When the credit card is first received by the cardholder, the cardholder needs to activate the credit card. Activation of the credit card is generally done by requiring the cardholder to call the issuer from his/her home phone. Once the credit card is activated, the cardholder may then use the credit card to make purchases or conduct transactions.

A typical credit card transaction involves a number of parties. In addition to the cardholder and the issuer, the parties involved in a credit card transaction include a merchant, an acquirer and a credit card association such as Visa or MasterCard. The acquirer is a business entity, e.g., a commercial bank, that has a business relationship with the merchant and handles credit card transactions from that merchant.

A typical credit card transaction involves the following steps. First, the merchant calculates the amount of the transaction or purchase and seeks payment from the cardholder. The cardholder then presents the merchant with his/her credit card. The merchant then runs the credit card through a point of sale terminal. The point of sale terminal captures credit card and sales information and sends such information together with an authorization request to the acquirer. The acquirer, in turn, processes the information received from the point of sale terminal and forwards any relevant information and the authorization request to the issuer. The issuer processes the relevant information and the authorization request to determine whether the transaction should be authorized. The issuer then sends an approval or denial code back to the acquirer. The acquirer relays the approval or denial code to the point of sale terminal for use by the merchant. If the transaction is authorized, the cardholder is allowed to consummate the transaction with the merchant. Typically, at a later time, the accounts maintained by the issuer and the acquirer are settled and reconciled. The end result is that the issuer transfers the transaction amount minus a fee to the acquirer. The acquirer then deducts a fee from the amount received from the issuer. The remaining amount is then transferred by the acquirer to the merchant's account.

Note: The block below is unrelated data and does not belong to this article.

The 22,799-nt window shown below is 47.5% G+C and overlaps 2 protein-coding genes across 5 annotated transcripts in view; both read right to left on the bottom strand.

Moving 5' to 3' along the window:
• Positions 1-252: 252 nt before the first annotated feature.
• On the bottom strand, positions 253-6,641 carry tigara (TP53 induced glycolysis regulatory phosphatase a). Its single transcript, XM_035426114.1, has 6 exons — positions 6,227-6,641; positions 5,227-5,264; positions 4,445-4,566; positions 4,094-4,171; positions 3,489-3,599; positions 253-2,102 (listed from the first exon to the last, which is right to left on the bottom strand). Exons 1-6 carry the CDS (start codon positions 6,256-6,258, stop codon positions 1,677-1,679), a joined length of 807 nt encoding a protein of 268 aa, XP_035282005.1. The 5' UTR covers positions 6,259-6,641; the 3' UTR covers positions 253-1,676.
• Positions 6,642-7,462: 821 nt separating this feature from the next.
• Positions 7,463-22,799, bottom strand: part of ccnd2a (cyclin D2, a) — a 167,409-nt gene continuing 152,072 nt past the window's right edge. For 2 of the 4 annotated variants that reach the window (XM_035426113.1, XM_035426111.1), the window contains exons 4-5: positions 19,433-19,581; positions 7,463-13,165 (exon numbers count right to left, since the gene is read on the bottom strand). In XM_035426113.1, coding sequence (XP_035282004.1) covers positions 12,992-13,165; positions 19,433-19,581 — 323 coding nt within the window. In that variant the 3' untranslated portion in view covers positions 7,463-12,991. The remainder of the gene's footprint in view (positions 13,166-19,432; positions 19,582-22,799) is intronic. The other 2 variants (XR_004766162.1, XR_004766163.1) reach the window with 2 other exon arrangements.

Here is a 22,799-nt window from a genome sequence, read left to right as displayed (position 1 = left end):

While certain parties, such as the issuer and the acquirer, are described above as performing certain functions, in typical situations, most or all of the functions to be performed by these parties may be performed on their behalf by third parties. For example, in some instances the third party may be a credit card processing organization. The credit card processing organization may provide credit card processing services on behalf of many clients, such as banks, or other financial institutions, and the like, who wish to issue credit accounts to their customers. The credit card processing organization may receive and process credit card applications, issue credit cards, receive user account information relating to a transaction, approve and process the transaction information, and provide payment to the merchant. Periodically, the credit card processing organization produces financial statements that summarize transactions for customers and bill the customers at least a minimum amount based upon their usage of the credit account. One example of a credit card processing organization is First Data Corporation, Greenwood Village, Colo.

In order to establish services with a wide variety of clients, credit card processing organizations need to design credit card programs to satisfy many potential card holders. Credit processing organizations also need systems that efficiently administer such a wide variety of programs. The present invention relates to systems and methods that satisfy these needs.

BRIEF SUMMARY OF THE INVENTION